Israel is still digging near the Al Aqsa Mosque, predicts Friday protests

February 9, 2007 9:22 AM IMEMC & Agencies Holy sites, Jerusalem, News Report 0

On Thursday, Israeli bulldozers continued digging near the Al Aqsa Mosque in Jerusalem. In the streets, thousands of Palestinians continued their protest against the digging, and the Israeli police is anticipating massive protests following Friday prayers at the mosque.The Israeli army and police increased their force presence in the area of the mosque and in several areas leading to the Old City of Jerusalem, and barred residents under the age of 40 from entering Jerusalem.

Anticipating massive protests after Friday prayers, the Israeli Police started deploying thousands of policemen in the Mosque area and in the Old City, especially since the sheikhs of mosques in Jerusalem and elsewhere called for massive protests on Friday against the digging near the Holy Site.

At least 2000 Israeli policemen were deployed in the Old City of Jerusalem, especially around the mosque.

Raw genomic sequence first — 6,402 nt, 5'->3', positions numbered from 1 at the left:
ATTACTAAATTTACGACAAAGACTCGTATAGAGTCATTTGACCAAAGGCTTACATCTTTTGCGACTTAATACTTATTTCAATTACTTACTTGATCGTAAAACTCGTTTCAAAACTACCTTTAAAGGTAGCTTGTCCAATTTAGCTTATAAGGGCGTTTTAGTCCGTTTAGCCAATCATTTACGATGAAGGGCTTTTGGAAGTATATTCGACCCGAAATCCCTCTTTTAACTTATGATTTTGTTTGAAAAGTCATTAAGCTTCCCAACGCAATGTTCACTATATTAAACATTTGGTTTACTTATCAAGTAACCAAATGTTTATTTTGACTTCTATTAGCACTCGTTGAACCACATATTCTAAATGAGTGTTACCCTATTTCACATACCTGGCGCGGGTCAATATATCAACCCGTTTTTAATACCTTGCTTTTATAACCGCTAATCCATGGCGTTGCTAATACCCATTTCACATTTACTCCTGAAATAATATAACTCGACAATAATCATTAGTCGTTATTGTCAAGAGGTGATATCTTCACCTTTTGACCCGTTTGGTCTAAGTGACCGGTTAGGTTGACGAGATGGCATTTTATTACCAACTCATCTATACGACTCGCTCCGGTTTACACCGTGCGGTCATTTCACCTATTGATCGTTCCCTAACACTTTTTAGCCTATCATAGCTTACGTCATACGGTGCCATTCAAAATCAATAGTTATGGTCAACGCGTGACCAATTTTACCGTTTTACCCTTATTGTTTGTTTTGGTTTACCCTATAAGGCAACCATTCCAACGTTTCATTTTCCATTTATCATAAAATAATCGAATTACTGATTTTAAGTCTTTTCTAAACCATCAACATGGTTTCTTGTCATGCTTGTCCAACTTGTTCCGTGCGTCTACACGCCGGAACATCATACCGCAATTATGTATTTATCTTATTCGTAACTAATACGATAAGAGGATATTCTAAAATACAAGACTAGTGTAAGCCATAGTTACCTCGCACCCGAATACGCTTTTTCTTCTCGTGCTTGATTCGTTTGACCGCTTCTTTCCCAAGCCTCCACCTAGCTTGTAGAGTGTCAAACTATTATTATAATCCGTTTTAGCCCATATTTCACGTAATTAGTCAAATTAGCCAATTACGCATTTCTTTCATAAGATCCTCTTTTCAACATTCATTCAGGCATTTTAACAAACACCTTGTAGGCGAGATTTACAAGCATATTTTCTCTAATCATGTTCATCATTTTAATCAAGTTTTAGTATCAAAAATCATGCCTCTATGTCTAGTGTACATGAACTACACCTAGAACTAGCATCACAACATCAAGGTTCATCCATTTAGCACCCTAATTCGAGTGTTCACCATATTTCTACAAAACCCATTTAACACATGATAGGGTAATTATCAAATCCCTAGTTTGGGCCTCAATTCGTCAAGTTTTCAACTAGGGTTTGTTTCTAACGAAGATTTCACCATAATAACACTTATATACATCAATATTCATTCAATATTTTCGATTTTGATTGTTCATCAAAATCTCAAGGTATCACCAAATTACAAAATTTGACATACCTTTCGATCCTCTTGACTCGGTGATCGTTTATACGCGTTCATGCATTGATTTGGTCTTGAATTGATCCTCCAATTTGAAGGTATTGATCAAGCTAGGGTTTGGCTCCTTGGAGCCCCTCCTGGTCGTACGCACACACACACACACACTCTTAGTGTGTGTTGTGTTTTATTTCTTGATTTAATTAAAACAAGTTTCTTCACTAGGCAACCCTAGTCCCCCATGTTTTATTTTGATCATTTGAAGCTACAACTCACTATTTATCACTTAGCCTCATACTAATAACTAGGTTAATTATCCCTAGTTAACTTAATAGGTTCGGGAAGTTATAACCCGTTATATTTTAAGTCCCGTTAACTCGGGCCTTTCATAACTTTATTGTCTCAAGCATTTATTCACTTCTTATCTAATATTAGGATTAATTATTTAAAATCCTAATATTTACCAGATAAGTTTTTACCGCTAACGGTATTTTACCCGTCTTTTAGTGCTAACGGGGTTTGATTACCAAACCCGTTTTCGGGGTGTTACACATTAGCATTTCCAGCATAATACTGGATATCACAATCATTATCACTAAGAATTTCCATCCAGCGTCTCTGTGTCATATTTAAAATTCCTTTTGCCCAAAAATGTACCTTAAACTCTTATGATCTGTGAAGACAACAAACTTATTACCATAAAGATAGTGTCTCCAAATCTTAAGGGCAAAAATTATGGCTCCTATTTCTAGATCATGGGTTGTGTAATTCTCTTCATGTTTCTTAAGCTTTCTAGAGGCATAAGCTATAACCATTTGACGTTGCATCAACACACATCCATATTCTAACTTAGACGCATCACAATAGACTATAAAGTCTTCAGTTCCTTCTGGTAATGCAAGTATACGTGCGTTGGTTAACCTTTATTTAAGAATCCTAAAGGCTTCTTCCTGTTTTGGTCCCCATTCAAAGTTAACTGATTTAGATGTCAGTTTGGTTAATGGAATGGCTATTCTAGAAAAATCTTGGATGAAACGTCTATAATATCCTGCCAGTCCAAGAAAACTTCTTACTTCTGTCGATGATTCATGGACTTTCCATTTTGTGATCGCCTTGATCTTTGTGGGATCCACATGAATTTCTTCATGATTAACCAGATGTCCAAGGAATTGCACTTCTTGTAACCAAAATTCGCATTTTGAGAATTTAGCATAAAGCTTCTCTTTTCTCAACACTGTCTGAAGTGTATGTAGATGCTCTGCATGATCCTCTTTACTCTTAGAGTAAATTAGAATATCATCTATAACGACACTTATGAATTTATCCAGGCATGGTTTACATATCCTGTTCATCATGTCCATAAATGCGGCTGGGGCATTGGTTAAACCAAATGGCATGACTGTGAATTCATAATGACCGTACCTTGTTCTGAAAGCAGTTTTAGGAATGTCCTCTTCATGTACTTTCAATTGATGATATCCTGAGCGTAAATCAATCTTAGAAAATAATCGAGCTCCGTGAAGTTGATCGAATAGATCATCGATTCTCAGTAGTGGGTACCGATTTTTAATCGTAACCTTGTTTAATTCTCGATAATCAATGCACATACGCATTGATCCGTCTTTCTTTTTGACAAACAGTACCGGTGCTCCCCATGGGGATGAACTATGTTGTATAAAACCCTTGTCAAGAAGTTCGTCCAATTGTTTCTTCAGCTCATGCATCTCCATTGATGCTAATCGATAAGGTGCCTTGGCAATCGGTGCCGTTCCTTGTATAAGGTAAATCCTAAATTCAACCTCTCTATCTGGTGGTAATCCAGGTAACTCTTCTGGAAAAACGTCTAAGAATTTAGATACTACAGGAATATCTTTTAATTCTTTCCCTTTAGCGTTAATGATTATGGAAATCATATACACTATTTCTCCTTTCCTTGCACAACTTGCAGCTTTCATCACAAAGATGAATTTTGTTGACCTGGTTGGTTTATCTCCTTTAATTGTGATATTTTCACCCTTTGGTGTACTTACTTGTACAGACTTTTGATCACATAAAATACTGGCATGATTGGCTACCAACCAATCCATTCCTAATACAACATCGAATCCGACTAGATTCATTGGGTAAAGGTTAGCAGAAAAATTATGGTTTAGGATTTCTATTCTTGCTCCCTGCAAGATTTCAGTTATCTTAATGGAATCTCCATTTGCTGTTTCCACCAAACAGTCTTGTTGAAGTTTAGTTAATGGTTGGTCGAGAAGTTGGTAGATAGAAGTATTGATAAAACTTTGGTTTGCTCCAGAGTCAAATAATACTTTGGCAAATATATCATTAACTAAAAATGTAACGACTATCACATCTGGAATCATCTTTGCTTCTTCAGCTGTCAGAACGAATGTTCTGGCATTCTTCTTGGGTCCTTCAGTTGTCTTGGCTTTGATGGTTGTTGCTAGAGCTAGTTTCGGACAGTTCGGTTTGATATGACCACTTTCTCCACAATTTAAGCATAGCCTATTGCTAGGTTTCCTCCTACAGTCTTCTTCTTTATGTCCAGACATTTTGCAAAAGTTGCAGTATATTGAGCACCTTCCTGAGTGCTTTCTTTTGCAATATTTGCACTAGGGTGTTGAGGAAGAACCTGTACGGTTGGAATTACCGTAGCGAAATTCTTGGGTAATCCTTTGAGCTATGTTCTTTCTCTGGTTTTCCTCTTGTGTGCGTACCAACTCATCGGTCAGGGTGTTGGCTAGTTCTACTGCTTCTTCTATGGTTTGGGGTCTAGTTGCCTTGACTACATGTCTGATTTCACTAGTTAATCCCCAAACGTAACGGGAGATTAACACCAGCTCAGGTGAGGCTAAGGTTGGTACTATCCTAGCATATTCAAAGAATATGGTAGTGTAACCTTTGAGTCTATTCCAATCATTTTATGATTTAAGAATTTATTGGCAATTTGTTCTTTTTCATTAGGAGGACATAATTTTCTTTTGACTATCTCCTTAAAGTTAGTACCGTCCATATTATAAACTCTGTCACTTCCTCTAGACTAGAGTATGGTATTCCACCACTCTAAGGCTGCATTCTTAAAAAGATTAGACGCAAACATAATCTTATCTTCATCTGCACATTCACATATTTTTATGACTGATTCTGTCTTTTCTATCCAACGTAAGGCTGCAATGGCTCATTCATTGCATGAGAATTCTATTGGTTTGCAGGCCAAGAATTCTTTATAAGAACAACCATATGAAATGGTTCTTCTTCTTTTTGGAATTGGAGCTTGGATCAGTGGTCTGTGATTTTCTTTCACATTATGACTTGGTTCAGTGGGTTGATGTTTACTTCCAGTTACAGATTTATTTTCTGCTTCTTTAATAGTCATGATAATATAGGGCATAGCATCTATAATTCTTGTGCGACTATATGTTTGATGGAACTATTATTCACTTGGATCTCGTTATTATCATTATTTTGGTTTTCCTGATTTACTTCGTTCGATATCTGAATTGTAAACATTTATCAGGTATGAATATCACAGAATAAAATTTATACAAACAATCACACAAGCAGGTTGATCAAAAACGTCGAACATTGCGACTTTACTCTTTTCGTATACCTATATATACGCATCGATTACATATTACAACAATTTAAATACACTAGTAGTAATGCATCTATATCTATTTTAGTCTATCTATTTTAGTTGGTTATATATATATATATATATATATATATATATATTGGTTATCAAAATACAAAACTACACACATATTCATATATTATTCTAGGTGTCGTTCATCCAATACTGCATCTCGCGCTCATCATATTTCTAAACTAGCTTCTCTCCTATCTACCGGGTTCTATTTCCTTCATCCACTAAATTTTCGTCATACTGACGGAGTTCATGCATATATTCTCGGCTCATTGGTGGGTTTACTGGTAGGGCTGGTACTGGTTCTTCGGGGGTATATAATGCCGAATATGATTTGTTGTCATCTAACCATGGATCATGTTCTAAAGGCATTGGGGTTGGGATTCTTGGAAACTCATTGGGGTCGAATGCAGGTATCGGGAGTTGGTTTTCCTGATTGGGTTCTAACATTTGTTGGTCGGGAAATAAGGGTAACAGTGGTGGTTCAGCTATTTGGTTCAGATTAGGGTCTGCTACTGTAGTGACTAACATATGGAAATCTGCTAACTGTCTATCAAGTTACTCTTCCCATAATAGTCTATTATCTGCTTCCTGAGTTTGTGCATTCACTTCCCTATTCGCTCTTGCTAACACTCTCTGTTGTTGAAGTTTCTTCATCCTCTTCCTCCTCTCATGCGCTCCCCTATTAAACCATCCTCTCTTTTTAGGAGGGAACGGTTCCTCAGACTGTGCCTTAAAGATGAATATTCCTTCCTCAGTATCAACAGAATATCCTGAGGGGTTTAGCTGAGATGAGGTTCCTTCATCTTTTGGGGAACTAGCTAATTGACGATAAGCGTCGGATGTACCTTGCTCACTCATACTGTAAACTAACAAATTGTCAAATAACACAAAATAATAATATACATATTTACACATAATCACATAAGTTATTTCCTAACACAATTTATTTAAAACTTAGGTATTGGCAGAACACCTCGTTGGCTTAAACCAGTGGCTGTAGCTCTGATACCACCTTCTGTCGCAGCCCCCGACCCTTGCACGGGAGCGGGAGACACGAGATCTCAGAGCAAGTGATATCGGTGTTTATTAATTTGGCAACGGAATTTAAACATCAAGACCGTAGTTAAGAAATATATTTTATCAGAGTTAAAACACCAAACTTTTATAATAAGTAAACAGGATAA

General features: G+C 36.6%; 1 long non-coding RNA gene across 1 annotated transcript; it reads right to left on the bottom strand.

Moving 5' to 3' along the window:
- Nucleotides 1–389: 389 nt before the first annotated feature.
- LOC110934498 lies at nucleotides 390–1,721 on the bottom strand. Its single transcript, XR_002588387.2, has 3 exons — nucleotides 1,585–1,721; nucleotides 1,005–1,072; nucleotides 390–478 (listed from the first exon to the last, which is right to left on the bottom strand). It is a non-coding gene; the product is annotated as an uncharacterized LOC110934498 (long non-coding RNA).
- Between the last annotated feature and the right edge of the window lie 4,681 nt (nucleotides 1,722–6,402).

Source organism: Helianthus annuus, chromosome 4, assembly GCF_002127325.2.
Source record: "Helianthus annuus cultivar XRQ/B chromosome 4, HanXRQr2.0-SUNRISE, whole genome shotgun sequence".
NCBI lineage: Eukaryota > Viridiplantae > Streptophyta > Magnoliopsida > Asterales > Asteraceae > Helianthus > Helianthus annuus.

The digging also caused a dispute between the Israeli Prime Minister, Ehud Olmert, and Defense Minister, Amir Peretz, who traded accusations.

Peretz said that the digging harms the image of Israel and could lead to a sharp deterioration of the conditions in the area.

On Wednesday, Peretz sent a letter to Israel’s Prime Minister, Ehud Olmert regarding the issue. The letter also included the opinion of Amos Gilad, who heads the political-security team at the ministry of defense.

Gilad believes that the digging will cause huge harm to Israel, and will endanger any truce offer with the Palestinians. Also, Gilad stated that Olmert should not forget that he will be meeting with the Palestinian president in two weeks, in addition to the planned visit to the region by the U.S Secretary of State, Condoleezza Rice.

Moreover, Gilad warned that the digging could also cause huge protests against Israel in Arab and Muslim countries.

Olmert’s office accused Peretz of exposing the letter to the media before it reached Olmert.

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